Check out this Politico article below and my previous related columns on the same subject:
Google contests global ‘right to be forgotten’ order
Don’t make us apply European laws around the world, Google pleads.
By David Meyer
30/7/15, 5:59 PM CET
Updated 31/7/15, 5:38 PM CET
Google is appealing an order from the French data protection authority to apply the “right to be forgotten” on a global basis, the company said Thursday.
The Commission nationale de l’informatique et des libertés (CNIL) said in June that, when Google receives requests for the delisting of personal information from its search results, it should remove links to that information from all its sites around the world, including google.com.
The search giant currently only removes such results from its European domains, as the “right to be forgotten” stems from a ruling by Europe’s highest court.
Google has now formally asked CNIL to withdraw its order for global delisting.
“We’ve worked hard to implement the right to be forgotten ruling thoughtfully and comprehensively in Europe, and we’ll continue to do so,” said Peter Fleischer, Google’s global privacy chief, in a statement. “But as a matter of principle, we respectfully disagree with the idea that a national data protection authority can assert global authority to control the content that people can access around the world.”
The Court of Justice of the European Union ruled in May 2014 that EU-wide privacy legislation applies to foreign search engines operating in the region. It said search engines must take down links to information that is “inaccurate, inadequate, irrelevant or excessive” upon request, as long as there are no good reasons to keep them in its results.
Google went on to comply with the ruling, though a dispute remained between the firm and privacy regulators over the scope of the delinking.
Internet regulation is inherently complicated by the fact that the Internet does not naturally respect national borders. This leads to a tension between those who want to see national laws respected in the countries where they apply, and those who see international enforcement as the only way to make that happen.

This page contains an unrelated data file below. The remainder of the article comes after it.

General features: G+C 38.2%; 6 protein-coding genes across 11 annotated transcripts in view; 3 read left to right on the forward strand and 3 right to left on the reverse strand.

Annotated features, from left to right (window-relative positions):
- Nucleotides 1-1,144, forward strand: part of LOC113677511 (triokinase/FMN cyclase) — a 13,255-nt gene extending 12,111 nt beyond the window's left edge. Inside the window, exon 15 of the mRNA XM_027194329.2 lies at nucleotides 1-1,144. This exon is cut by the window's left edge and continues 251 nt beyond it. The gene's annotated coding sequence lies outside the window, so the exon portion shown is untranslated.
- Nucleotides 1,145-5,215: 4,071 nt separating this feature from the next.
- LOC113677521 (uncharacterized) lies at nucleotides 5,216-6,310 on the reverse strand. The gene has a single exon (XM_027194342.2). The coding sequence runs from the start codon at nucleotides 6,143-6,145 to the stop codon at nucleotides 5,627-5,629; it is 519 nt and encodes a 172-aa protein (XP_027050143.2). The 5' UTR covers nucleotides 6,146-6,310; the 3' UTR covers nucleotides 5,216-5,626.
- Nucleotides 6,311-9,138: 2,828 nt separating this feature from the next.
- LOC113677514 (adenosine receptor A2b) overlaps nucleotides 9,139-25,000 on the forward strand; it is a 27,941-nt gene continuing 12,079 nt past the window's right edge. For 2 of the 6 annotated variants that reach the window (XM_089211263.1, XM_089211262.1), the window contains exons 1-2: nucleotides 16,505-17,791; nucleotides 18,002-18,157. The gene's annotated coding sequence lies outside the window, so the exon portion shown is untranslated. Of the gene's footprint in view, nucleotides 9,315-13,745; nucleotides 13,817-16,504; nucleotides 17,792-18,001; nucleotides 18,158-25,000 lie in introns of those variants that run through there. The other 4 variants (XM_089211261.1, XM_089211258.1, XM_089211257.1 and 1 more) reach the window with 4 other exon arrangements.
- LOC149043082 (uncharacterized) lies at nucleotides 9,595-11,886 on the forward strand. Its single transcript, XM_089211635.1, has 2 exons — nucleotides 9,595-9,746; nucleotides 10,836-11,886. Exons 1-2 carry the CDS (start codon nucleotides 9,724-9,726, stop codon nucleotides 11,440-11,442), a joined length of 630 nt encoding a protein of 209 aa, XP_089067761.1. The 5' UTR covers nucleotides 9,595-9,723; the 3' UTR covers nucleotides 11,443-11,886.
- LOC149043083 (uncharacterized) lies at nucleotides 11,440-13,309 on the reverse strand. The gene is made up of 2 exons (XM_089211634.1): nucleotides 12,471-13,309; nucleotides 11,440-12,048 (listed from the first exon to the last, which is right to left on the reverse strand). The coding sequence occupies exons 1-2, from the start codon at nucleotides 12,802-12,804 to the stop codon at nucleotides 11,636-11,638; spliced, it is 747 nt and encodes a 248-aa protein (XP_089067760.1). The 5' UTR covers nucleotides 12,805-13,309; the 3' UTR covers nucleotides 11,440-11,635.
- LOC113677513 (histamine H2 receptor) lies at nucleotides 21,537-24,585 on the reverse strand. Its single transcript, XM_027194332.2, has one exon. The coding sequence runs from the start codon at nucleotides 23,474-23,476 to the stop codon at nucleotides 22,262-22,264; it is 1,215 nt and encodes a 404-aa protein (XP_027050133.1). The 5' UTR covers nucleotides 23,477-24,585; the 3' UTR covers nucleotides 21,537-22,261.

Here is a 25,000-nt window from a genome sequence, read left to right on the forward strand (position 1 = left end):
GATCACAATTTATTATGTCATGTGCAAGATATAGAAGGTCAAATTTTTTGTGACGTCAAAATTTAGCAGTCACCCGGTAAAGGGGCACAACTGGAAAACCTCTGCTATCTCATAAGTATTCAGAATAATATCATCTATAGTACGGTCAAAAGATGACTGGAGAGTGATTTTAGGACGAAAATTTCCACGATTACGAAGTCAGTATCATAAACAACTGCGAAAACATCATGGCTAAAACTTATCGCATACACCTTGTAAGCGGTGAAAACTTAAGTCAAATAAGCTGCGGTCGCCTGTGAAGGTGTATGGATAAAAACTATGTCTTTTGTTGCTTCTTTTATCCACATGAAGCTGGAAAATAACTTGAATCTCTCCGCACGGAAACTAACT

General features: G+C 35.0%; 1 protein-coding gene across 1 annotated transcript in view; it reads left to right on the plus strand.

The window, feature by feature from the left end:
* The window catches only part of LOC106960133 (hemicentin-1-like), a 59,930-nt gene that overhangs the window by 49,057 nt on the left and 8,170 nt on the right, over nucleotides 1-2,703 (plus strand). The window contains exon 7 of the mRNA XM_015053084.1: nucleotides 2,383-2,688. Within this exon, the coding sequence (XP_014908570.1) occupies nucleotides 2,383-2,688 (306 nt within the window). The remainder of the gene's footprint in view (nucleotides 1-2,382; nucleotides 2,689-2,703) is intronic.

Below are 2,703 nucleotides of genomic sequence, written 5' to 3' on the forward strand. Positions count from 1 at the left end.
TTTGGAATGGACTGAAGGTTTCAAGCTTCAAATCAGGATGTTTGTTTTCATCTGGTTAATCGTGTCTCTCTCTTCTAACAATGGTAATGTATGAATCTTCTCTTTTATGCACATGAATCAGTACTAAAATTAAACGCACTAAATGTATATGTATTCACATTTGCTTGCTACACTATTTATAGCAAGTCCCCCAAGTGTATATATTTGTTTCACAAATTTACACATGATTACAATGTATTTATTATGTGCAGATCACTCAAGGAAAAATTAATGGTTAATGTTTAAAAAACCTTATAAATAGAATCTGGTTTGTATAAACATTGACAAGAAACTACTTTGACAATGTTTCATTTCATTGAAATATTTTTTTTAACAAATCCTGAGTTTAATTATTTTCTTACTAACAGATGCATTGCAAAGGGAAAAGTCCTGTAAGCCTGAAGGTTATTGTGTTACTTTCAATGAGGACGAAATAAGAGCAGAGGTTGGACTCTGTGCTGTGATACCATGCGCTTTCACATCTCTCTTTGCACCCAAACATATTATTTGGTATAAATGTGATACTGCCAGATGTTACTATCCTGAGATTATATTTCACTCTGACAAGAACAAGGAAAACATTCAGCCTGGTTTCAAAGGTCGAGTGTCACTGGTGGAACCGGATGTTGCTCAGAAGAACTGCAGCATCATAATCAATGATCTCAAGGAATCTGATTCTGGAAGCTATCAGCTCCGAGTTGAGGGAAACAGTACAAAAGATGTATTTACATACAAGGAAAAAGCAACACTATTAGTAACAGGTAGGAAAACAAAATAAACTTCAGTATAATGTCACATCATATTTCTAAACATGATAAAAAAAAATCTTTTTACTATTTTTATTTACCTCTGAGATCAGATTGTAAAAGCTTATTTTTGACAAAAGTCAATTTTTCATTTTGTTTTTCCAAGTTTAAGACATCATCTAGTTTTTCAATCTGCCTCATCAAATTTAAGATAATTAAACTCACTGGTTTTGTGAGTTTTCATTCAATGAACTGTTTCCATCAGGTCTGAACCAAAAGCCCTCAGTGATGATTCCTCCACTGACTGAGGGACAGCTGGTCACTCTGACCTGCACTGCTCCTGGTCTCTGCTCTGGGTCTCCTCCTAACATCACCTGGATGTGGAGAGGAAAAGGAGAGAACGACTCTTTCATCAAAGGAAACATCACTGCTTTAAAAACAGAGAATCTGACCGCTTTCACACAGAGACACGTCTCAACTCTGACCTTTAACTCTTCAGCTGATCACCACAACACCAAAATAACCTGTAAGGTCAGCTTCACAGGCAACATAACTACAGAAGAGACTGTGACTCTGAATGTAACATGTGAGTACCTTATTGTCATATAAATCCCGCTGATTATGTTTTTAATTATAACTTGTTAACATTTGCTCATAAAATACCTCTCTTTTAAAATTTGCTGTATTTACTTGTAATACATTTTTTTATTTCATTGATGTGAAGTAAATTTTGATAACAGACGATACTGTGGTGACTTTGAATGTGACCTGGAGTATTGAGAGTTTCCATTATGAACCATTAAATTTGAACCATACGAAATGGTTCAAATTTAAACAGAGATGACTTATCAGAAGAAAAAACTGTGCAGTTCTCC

While it is relatively easy to apply rules to country-specific versions of a website, such as those with addresses ending in Germany’s “.de” or France’s “.fr,” there is nothing to stop people visiting other versions of the site to find missing information.
The Article 29 Working Party, the umbrella group for EU data protection regulators, wrote in November that “limiting delisting to EU domains on the grounds that users tend to access search engines via their national domains cannot be considered a sufficient mean to satisfactorily guarantee the [privacy] rights of data subjects.”
This stance was the basis for CNIL’s order in June, which came with the threat of a fine of up to €150,000 for non-compliance.
However, a Google-convened panel of privacy experts said in February that the rights of EU citizens had to be balanced with those of people in other countries, who may have the right to see the offending information under their own national laws.
Americans accessing google.com, for example, live in a country whose legal system broadly prioritizes freedom of speech over the right to privacy.
Google built on this theme on Thursday, arguing that global delisting would risk a “chilling effect” on the web as many countries around the world have their own national speech restrictions.
The firm cited several national examples: Turkey criminalizes some criticisms of Kemal Ataturk; Thailand does the same for its royalty; and Russians are banned from disseminating “gay propaganda” online.
“If the CNIL’s proposed approach were to be embraced as the standard for Internet regulation, we would find ourselves in a race to the bottom,” Fleischer wrote in a blog post. “In the end, the Internet would only be as free as the world’s least free place.”
CNIL said it had received Google’s appeal and would “look at the arguments,” though it claimed those arguments were “in part political” whereas its own reasoning was “strictly legal.”
The regulator added that it would respond within two months.
Nicholas Hirst contributed to this story.